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Fast food chains are getting the message about soaring prices

Grace Dean   

Fast food chains are getting the message about soaring prices
  • Diners are "price weary" and eating out less often, restaurant executives told investors last week.
  • One analyst said Starbucks posted its "weakest" performance outside the pandemic or Great Recession.

Many consumers are thinking carefully about how they spend every dollar, with some cutting back on visits to quick-service restaurants, executives told investors on a series of earnings calls last week. To win penny-pinching customers back, some say they're planning smaller price increases for the rest of the year.

Many fast-food chains described a gloomy outlook. Wendy's CFO Gunther Plosch told investors on Thursday that consumers are "still under pressure" — especially those with household incomes under $75,000. "They are reducing frequency, so visitation is down."

Chains raised prices drastically during the pandemic to offset rising labor and food costs, and it's coming back to bite them. Some diners are cutting back, saying that fast food is just too expensive and no longer represents good value.

McDonald's CFO Ian Borden told investors that consumers were "price weary" and "certainly" dining out less often. Joshua Kobza, the CEO of RBI, which owns brands including Burger King and Popeyes, told analysts that diners had become "a bit more sensitive to price."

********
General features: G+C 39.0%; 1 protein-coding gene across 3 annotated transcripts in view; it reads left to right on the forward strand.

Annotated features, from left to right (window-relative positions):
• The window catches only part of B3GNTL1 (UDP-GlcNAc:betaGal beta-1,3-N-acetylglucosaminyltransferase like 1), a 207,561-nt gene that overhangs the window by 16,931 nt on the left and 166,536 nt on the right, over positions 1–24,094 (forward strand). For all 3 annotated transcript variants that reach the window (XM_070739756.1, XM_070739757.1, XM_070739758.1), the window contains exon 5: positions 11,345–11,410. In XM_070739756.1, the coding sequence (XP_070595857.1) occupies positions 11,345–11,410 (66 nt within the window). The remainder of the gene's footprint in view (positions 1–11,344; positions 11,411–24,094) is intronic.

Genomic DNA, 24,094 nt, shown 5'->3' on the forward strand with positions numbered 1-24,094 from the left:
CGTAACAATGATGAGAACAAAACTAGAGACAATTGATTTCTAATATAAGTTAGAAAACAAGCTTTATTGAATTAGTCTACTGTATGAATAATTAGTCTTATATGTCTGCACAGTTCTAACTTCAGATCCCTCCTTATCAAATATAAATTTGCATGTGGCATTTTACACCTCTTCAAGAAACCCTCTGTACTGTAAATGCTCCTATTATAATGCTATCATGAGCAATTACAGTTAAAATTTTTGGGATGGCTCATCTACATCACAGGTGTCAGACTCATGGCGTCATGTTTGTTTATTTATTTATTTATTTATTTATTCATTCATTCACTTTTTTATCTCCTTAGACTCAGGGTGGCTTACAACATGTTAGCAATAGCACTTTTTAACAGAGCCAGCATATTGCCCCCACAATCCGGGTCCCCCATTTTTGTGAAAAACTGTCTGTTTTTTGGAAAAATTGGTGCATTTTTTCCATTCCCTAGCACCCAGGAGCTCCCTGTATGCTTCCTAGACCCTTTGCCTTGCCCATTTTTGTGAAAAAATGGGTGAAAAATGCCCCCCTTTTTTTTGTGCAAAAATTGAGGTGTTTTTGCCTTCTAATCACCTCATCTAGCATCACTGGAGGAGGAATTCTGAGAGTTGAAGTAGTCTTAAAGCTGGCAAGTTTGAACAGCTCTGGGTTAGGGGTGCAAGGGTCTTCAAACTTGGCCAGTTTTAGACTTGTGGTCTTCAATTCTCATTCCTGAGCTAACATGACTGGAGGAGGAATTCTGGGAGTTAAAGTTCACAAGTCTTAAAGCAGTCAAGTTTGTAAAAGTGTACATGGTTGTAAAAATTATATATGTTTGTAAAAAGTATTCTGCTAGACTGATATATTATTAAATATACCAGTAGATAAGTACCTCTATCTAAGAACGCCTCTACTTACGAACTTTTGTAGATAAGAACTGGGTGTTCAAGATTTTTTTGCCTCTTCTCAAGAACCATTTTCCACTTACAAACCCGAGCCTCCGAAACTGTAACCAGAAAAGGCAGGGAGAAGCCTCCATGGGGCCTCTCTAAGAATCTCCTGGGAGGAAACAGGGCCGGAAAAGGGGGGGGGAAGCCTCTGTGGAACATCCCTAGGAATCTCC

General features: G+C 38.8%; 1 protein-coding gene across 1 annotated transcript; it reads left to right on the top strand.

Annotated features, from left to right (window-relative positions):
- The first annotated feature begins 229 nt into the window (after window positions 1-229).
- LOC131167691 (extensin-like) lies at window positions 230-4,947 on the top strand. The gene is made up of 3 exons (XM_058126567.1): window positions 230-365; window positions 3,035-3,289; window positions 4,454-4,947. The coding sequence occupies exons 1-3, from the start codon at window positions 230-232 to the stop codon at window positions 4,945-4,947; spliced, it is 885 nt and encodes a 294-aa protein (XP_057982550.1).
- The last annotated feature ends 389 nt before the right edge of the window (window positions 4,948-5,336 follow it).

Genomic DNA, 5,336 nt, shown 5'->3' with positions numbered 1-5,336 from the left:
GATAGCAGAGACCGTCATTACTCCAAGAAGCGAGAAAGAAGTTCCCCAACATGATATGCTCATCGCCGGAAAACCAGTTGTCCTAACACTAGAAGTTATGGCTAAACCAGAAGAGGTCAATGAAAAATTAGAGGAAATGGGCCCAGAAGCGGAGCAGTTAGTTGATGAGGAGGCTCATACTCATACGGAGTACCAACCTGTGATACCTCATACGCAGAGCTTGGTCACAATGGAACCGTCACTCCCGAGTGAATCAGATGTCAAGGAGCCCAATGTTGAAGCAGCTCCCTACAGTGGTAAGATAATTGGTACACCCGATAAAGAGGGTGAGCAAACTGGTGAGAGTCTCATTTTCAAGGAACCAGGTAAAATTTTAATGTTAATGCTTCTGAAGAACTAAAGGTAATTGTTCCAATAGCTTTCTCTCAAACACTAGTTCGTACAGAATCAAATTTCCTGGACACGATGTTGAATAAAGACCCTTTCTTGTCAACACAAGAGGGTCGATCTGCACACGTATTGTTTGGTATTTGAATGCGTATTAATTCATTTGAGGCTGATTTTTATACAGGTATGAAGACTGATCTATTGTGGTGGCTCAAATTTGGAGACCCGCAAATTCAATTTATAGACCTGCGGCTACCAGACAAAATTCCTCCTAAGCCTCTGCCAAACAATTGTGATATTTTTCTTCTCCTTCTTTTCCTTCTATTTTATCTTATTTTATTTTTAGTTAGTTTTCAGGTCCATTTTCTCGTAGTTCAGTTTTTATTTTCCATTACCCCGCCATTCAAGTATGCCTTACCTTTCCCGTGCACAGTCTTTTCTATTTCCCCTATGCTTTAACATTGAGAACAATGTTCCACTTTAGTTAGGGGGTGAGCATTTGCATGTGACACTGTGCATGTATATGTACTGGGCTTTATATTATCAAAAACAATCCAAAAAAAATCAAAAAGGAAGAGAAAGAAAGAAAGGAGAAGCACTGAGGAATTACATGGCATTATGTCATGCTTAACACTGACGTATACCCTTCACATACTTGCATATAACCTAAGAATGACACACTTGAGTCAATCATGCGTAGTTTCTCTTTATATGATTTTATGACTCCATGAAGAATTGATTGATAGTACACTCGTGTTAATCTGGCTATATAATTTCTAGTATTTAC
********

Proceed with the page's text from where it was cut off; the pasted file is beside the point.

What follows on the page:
Chains including McDonald's, Burger King, Shake Shack, and Wendy's posted sluggish US comparable sales, with a poor growth rate compared to what they posted in the first quarter last year, driven by a decrease in the number of orders.

For some restaurant chains, comparable sales even fell. Starbucks posted a 3% drop in North America comparable sales, which it attributed to a 7% fall in the number of transactions. William Blair analyst Sharon Zackfia said in a note to clients that it was the "weakest traffic performance at Starbucks outside the pandemic or the Great Recession."

Global comparable sales also fell in the first three months of the year for both KFC (down 2%) and Pizza Hut (a 7% decline), compared with the same period in 2023.

Some chains, though, including Popeyes, Domino's, and Wingstop, posted a growth in same-restaurant sales.

Pricing caution

Before the pandemic, limited-service restaurants in the US put their prices up by less than 3% a year on average, data from the Bureau of Labor Statistics shows. That all changed during the pandemic, and while it's now cooling, price inflation is still well above pre-2020 levels.

Some chains last week vowed to keep price increases low this year, though many noted that California's new $20-an-hour minimum wage for fast-food workers had pushed up prices there.

"We're going to stay careful on pricing," Plosch, the Wendy's CFO, said. "We are expecting low-single digit pricing that the system is going to execute this year. I don't think we're going to get too greedy."

McDonald's would "certainly" be "prudent and thoughtful" about any further price increases in the rest of 2024, Borden said.

Shake Shack went one step further. CFO Katie Fogertey told investors on Thursday that the chain, which has raised prices by in the mid-single digits this year, had no further increases planned for 2024.

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